Thursday, October 27, 2011

White Girls On Motown:The Lewis Sisters

Until Motown set up their Rare Earth label for white rock n' roll acts, pale faces, other than Chris Clark, weren't something you associated with Motown.  To every rule there is an exception and that being two Caucasian jazz singers called The Lewis Sisters.  They were reputed to be school teachers (a Motown 45 single picture sleeve even credited them as "the singing school teachers") and both held music degrees. They cut just two singles for Motown via their V.I.P. imprint:

"You Need Me"/"Moonlight On The Beach" V.I.P.-25024 August 1964
"He's An Oddball"/"By Some Chance" V.I.P.-25018 May 1965

They really were sisters and their names are Helen and Kaye.  They startred out in the 50's as jazz singers bumping elbows with Les McCann with whom they recorded an LP for Liberty called "Way Out Far" in 1959.  Eventually they gravitated to Motown where they were initially signed as recording artists but eventually utilized for songwriting (penning the Gladys Knight and the Pips classic "Just Walk In My Shoes" among others) but their output there was limited to the two singles above.  The best of which for my money is "He's An Oddball". They did also record a number of vocal tracks for demos for the label, one of which was the brilliant "Don't Make Me Live Without Your Love" which is in my book their greatest effort. In fact it's among my top ten favorite all time soul tracks.  The track was issued on the essential double 2002 CD "A Cellarful Of Motown Volume 1".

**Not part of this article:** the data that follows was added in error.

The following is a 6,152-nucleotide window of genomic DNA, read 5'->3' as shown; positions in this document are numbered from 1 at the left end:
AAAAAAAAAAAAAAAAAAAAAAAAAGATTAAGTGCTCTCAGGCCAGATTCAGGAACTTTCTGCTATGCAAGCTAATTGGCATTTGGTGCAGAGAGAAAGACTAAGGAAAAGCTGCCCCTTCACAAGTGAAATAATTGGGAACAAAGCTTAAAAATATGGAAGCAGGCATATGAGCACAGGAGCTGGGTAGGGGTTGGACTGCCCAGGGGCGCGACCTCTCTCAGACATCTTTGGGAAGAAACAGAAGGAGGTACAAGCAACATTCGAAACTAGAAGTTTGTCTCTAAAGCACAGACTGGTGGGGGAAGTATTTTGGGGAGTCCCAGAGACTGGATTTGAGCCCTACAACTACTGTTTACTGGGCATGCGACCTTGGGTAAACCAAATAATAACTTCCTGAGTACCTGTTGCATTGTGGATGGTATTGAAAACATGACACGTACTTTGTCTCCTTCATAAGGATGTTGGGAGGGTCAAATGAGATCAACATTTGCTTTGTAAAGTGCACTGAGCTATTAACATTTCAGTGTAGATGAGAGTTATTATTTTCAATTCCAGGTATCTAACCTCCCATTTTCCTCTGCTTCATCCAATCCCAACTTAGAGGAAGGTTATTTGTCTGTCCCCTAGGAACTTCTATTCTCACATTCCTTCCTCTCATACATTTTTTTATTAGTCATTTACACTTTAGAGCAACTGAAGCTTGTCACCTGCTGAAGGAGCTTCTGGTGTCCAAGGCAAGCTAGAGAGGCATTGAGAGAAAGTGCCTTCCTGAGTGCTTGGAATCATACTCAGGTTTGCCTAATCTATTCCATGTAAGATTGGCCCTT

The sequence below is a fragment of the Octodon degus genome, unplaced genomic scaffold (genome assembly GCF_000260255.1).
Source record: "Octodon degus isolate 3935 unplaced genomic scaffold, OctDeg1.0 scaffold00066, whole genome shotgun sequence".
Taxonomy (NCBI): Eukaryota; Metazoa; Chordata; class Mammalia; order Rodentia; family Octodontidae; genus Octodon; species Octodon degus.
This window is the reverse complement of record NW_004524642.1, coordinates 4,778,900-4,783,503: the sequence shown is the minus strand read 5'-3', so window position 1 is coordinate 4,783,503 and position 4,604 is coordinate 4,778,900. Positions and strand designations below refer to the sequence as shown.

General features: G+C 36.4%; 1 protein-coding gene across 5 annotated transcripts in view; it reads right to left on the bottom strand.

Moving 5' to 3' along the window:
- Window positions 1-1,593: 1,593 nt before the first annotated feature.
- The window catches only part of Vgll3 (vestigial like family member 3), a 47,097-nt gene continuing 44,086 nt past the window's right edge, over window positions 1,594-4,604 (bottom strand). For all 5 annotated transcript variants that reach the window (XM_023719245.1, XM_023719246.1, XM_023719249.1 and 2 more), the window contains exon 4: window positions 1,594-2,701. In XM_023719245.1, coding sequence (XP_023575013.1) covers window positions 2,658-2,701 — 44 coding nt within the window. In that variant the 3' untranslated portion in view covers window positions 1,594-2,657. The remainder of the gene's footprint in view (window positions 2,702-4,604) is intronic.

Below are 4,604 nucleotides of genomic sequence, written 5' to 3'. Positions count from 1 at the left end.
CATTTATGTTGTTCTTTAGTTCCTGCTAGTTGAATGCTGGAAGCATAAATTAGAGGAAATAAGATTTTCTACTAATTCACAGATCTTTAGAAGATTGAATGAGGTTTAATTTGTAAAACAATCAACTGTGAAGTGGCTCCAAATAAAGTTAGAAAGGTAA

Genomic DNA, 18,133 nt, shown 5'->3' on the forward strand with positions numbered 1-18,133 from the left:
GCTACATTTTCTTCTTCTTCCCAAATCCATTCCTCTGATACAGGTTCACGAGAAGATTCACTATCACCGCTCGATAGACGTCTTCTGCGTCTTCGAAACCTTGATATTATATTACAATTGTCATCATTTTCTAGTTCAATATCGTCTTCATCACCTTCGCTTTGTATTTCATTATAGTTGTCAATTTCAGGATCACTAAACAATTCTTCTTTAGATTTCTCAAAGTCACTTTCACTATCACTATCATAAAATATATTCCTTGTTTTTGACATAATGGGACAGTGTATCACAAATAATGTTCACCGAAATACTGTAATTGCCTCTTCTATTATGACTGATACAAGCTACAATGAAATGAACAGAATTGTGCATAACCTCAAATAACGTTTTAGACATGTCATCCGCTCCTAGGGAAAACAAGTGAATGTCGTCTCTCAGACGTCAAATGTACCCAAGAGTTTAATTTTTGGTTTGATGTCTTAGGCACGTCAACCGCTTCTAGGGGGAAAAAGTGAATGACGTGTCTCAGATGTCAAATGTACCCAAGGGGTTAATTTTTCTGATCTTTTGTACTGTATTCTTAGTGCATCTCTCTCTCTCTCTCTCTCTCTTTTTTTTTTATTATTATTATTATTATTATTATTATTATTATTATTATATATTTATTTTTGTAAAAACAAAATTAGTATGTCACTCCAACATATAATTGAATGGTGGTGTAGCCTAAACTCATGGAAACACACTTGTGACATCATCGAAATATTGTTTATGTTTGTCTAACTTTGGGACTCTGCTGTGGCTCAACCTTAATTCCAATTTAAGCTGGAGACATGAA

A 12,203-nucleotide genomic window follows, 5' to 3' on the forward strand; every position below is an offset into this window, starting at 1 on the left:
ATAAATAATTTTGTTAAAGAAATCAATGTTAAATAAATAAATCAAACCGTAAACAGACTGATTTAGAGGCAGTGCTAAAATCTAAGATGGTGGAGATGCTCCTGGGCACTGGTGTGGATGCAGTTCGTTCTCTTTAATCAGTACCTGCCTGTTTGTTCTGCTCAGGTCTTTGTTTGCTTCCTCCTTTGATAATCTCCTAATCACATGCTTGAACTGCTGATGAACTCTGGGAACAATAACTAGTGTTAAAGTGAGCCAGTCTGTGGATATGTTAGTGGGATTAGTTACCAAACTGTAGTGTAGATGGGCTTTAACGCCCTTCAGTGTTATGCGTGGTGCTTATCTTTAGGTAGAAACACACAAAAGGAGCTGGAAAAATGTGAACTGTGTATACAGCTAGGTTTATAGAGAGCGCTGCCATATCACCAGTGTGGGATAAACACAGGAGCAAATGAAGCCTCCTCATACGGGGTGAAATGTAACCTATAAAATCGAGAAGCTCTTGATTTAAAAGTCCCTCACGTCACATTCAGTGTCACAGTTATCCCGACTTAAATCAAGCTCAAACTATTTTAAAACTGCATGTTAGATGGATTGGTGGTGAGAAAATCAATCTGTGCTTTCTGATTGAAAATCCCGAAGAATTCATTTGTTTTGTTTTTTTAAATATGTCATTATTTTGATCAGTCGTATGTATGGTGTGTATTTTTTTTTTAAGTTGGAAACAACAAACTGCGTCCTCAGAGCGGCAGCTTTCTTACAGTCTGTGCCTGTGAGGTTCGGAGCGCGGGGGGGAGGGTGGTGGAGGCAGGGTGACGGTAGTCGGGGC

Kaye's 15 year old daughter Lisa cut a 45 on V.I.P. as well called "Hang On Bill"/ "Puppet On A String" in 1965 (V.I.P.-25023).

Hear "He's An Oddball":

Hear "You Need Me":

Hear "Don't Make Me Live Without Your Love":

My old pal Larry Grogan blogged about them in a bit tacked onto a Bill Dogget piece on his Funky 16 Corners blog which you can read here:

A rare French E.P. featuring both of their V.I.P. sides,
courtesy of

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